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Lorenzo Beronilla, Actor and Cookbook Author
New cookbook, Let’s Do This, Folks! Home Cooking with Lorenzo
Tapa Tenders (Tocino Pork)
¼ cup (60 ml) soy sauce
8 cloves garlic, minced
½ tsp salt
¼ tsp freshly ground black pepper
2 tbsp (30 ml) rice wine vinegar
1 tbsp (15 g) white sugar
1 cup (240 ml) soda, like 7 UP, or your choice of fizzy liquid
¼ tsp saltpeter, optional
1½ lb (680 g) pork butt
4–5 tbsp (60–75 ml)
To make the tocino, combine the soy sauce, garlic, salt, pepper, vinegar, white sugar, soda and saltpeter, if using. Set the marinade aside.
Thinly slice the pork into slabs about 1/8 inch (3 mm) thick. Do your best to slice consistently, or next time do what I do—ask the butcher to do it!
The marinade and marinating time are very important to pulling off this delicious dish, but let’s go one step further and use a meat mallet to tenderize the sliced meat too. If you don’t have a mallet, you can use a rolling pin or a heavy skillet. Place the slabs of meat between two sheets of plastic wrap. Pound the meat for about a minute on each side. This will break up and soften the fibers, making the meat easier to chew.
Fizzy liquid also helps tenderize the meat, and if it contains sugar, it helps to form a coating that will char when cooked. Charring, particularly on the pork tocino, is yummy, so we WANT it to turn out this way. Saltpeter is an optional ingredient that also tenderizes and cures meat. Using it will give the meat the traditional reddish color we Flips grew up seeing.
The meat will need to marinate for at least 8 hours, but the longer the better. I usually put it in the fridge overnight. For the best result, put the meat and marinade in a sealer bag. This way the meat will marinate evenly.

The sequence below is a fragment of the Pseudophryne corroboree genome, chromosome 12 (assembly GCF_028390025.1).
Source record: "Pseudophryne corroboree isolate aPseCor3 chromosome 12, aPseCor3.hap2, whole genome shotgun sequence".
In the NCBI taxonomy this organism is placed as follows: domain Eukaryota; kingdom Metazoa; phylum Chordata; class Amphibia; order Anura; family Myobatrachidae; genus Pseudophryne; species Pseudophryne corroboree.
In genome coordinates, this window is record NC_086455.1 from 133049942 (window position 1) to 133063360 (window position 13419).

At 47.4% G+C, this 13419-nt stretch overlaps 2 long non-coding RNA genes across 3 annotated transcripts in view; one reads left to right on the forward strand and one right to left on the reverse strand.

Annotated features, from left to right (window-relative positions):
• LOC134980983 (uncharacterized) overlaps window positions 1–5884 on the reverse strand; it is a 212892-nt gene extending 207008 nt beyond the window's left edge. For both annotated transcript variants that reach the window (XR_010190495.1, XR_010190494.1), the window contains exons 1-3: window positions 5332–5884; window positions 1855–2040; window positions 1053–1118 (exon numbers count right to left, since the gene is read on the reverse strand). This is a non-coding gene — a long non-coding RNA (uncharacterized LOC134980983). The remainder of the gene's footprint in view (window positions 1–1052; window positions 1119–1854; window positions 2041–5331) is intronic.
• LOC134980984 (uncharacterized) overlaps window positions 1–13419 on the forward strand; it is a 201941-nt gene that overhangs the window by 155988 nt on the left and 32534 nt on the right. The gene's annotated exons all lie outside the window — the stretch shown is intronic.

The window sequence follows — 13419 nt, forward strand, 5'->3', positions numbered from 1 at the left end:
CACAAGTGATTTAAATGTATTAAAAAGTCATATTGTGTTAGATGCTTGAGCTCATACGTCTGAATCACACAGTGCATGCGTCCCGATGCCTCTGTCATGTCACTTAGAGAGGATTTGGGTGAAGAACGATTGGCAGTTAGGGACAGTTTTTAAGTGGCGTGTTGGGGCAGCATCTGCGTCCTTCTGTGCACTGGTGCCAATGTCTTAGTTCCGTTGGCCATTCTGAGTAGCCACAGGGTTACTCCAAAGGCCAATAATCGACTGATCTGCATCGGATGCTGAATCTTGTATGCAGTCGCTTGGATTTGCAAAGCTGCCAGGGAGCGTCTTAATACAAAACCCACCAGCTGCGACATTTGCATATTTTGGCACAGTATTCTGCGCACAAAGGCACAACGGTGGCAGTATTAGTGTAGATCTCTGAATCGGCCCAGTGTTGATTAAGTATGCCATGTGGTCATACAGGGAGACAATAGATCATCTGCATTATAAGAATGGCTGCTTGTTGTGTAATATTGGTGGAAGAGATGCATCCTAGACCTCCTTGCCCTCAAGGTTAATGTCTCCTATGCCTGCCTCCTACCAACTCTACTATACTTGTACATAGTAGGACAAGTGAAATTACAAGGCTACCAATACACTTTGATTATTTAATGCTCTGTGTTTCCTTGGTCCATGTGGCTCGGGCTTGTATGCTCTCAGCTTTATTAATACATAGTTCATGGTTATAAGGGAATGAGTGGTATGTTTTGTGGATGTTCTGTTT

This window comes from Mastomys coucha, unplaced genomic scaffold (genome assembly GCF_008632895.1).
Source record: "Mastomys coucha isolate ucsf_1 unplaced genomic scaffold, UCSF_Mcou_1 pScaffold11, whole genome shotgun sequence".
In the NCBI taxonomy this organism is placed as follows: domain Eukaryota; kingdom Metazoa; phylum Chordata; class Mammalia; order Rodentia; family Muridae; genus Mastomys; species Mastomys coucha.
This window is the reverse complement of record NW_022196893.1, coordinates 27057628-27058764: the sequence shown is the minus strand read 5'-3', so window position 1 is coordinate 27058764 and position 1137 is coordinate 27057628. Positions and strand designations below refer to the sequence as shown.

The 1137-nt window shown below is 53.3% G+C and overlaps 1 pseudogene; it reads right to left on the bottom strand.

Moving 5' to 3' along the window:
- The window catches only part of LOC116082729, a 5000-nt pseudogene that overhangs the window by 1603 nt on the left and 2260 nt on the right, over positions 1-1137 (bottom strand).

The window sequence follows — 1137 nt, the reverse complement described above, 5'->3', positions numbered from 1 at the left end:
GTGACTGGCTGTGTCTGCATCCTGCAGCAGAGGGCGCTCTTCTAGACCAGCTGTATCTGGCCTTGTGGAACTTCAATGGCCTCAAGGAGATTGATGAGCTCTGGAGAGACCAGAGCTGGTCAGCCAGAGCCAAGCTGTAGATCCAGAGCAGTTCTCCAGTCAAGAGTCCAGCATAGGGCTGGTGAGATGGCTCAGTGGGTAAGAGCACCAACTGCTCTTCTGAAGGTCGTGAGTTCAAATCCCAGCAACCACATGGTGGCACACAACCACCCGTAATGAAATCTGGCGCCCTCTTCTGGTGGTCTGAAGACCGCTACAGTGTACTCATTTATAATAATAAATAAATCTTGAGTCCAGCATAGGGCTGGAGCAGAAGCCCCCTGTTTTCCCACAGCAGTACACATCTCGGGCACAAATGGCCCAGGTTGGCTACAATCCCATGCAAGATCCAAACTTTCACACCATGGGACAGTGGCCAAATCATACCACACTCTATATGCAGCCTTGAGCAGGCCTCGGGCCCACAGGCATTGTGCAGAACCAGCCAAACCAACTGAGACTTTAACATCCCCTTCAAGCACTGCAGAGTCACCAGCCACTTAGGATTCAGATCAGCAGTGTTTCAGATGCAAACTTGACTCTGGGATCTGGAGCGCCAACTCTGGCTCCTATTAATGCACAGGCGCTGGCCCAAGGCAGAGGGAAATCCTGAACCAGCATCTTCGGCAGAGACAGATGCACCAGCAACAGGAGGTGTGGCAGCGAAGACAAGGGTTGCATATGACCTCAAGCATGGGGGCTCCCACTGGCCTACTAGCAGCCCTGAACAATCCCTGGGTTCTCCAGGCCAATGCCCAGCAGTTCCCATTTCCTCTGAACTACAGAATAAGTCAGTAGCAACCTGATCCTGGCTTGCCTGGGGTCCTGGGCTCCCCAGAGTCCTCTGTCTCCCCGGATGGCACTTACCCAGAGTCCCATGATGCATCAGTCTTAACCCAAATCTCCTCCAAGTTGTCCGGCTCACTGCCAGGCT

When the meat is marinated, heat a skillet over medium heat and pour in the veggie oil. It’s important to drain as much marinade as possible from the slabs before placing them into the hot oil to avoid splattering. Believe me, I have the scars to attest to the importance of this step! Fry each slab of meat for 4 to 5 minutes per side, or until it’s tender and the outside is lightly charred.
A fun alternative is to cook the meat on skewers instead of using a skillet. If you do use wooden skewers, soak them in water for 20 minutes first so they don’t burn. Needle the skewer through the meat, keeping the slab whole. Now you have a shish kebab! Either broil or grill until tender and you get that cool charred look.
Flip Tip: If you can’t find pork butt, pork loin is fine too, “butt” we need it fatty. (Relax, pork butt is a cut taken from the upper portion of the shoulder!) For tapa, sirloin steak is a must.
Serve with rice, fresh ripe tomatoes and a fried egg or two. You could also serve with sauteed Baby Bok choy
Sauteed Baby Bok choy
4 cups stock (veggie, chicken, or beef)
1 pound Baby Bok choy
1 tbsp sesame oil
2 tbsp butter
3 cloves of garlic, minced
4 tbsp oyster sauce
Bring a large saucepan of stock to a boil. Dip the roots of the Bok choy into the stock for approximately 20 seconds, and then immerse all of it for approximately 1 minute.
Transfer the Bok choy to an ice bath to stop the cooking process.
In a wok, add 1 tbsp of sesame oil and 2 tbsp of butter and heat over medium high. Add in 3 garlic cloves minced.
Toss the blanched baby Bok choy strained from the ice bath into the wok.
Add 4 tbsp of oyster sauce to the wok with the Bok choy and sauté for 2-3 minutes.